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I have some difficulty assessing the level of measurement of these two variables...

When time spent reading a book has been measured with the categories 0 (=never), 0.5 (about 1 hour), 1.5 (about 2 hours), 2.5 (about 2 - 3 hours), 3.5 (more than 3 hours). I would say this is an ordinal / categorical measure, due the unequal differences in values!

The second variable is number of close friends: 0, 1, 2 or 3 (which indicates 3 or more). I would say this is also an example of a categorical measure!

Is it allowed to use the first variable as independent variable in a regression analysis?

Is it allowed to use the second variable as dependent variable in a regression analysis

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  • $\begingroup$ And what would the correct analysis be, a categorical analysis right? $\endgroup$ – NathanD Oct 3 '17 at 12:25
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    $\begingroup$ You can use ordered categorical variables in both situations but you do need to deal with each appropriately. You might gain more insight from the threads tagged ordered-logit and ordinal-data on this site. $\endgroup$ – mdewey Oct 3 '17 at 12:42
  • $\begingroup$ The notion of "which test is allowed" should be expunged from textbooks; Stevens' paper has some good points and some problematic issues -- &that's fine -- but what people have done with it since is a disaster - quite counterproductive to reasonable practice. Instead students should be learning how to start with a hypothesis that relates to their variables and learn how to work out how to test hypotheses that actually matter to them. Otherwise you end up nonsensically applying location tests when you're interested in spread because that's what's "allowed" according to some silly list. $\endgroup$ – Glen_b Oct 3 '17 at 23:12
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As to the first two remarks: 'time spent reading a book' would indeed be categorical. In this case, your reasoning is fine. There are unequal and vague differences between the values which means the scale is not continuous. It is rather a set of ordered categories. Moreover, the number of different values is small (only 4 possible values), making it hard to say whether this variable could actually be modeled as continuous (whether its data generating mechanism is or not).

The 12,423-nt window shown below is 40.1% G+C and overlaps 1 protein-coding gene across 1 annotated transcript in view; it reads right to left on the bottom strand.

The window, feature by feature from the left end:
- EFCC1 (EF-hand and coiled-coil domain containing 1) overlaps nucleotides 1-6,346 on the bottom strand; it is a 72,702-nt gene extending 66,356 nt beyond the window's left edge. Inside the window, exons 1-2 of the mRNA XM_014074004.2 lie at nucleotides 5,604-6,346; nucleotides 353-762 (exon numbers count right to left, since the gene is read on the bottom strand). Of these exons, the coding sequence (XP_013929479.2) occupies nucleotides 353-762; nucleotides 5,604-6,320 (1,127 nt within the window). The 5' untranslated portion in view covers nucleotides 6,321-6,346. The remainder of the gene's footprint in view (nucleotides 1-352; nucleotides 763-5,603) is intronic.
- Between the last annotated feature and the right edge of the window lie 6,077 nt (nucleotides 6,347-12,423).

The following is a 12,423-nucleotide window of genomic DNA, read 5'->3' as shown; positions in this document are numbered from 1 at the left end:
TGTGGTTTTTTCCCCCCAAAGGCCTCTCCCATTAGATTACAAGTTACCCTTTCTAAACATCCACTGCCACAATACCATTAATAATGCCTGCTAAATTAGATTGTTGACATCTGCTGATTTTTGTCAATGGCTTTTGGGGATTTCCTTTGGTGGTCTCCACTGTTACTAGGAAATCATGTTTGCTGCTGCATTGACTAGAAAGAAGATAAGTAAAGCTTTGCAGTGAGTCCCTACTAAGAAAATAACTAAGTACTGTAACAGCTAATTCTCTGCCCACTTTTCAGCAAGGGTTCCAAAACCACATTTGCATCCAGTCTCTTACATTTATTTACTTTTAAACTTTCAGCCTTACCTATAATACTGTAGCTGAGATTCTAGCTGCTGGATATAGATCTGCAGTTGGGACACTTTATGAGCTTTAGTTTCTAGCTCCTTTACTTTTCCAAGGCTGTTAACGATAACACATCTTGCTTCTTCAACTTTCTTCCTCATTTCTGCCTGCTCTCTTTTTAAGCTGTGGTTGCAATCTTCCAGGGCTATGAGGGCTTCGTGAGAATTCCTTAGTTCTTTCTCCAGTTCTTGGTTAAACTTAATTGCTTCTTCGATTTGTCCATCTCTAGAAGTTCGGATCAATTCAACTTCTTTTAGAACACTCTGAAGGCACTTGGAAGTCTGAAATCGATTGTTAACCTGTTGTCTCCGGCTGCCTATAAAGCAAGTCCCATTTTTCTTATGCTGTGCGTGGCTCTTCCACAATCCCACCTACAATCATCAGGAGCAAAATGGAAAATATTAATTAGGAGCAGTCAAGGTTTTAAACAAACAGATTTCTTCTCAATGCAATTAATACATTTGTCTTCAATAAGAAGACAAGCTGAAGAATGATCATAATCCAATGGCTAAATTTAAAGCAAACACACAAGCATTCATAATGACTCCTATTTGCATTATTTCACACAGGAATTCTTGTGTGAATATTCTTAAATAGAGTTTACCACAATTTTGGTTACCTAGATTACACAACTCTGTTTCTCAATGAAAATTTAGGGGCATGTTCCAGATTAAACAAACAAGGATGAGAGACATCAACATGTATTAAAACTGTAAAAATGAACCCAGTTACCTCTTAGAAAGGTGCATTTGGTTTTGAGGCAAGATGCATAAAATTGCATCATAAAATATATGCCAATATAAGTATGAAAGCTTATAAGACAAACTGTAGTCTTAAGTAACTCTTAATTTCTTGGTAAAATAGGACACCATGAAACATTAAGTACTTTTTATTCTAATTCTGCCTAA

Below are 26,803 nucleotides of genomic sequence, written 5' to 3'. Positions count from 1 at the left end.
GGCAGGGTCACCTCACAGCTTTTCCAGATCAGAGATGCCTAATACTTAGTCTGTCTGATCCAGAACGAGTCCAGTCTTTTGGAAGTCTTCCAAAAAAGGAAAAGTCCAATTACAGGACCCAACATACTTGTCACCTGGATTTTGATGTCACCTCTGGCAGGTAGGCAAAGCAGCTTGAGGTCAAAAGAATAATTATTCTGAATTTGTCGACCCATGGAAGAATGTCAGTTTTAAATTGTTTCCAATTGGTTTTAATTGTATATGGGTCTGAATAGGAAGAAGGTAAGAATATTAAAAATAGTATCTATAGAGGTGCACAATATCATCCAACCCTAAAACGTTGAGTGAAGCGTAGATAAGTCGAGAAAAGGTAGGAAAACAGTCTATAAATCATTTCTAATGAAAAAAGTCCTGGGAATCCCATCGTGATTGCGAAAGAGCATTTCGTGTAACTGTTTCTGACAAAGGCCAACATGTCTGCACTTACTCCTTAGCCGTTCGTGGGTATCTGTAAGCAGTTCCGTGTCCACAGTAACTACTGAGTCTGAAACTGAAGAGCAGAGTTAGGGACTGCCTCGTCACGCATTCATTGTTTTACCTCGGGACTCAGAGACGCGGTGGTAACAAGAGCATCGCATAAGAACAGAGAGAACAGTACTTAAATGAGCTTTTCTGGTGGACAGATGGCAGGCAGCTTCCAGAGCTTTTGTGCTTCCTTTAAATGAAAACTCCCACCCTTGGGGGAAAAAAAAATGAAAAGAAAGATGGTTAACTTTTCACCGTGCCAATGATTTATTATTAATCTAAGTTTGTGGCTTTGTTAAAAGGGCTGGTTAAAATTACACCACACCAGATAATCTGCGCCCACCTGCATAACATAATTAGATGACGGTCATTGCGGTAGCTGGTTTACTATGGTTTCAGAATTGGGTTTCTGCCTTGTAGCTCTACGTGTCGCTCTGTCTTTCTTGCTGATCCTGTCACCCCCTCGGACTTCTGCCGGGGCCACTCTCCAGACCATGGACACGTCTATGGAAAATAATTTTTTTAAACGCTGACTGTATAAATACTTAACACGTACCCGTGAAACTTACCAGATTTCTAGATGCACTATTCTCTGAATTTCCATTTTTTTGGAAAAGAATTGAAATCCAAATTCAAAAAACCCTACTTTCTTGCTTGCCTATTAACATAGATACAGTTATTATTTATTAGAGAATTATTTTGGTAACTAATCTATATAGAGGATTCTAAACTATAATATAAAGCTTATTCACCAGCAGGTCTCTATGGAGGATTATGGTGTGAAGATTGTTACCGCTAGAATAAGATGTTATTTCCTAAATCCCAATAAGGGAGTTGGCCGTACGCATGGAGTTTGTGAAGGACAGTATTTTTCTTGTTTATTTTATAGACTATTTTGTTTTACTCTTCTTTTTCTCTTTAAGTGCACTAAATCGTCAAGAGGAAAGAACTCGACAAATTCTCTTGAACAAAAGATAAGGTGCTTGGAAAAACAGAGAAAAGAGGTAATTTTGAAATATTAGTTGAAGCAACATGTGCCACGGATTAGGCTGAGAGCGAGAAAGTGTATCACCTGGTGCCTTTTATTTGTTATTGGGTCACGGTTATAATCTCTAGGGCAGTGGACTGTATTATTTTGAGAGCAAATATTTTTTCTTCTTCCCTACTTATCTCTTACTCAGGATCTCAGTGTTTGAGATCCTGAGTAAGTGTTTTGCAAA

The same goes for the number of close friends.

For the third question/point see Regression for categorical independent variables and a continuous dependent one. In short, for a general regression model the kind of independent variables (continuous or categorical) does not matter (i.e. it can be both), but note that the categorical data needs to be dummy-recoded for some software applications.

As to your last question, the type of dependent variable does matter. A linear regression will violate most, if not all, of its assumptions when used to study a binary dependent variable. Luckily for us, this is easily overcome by using 'generalized linear models'. A couple of examples: for binary outcomes this means you use logistic regression; for count data you use Poisson regression; and for categorical data with more than two levels you use multinomial regression when the dependent variable is not ordered, and ordinal regression when the dependent variable has more than two levels and is ordered. I feel the latter might apply to your situation.

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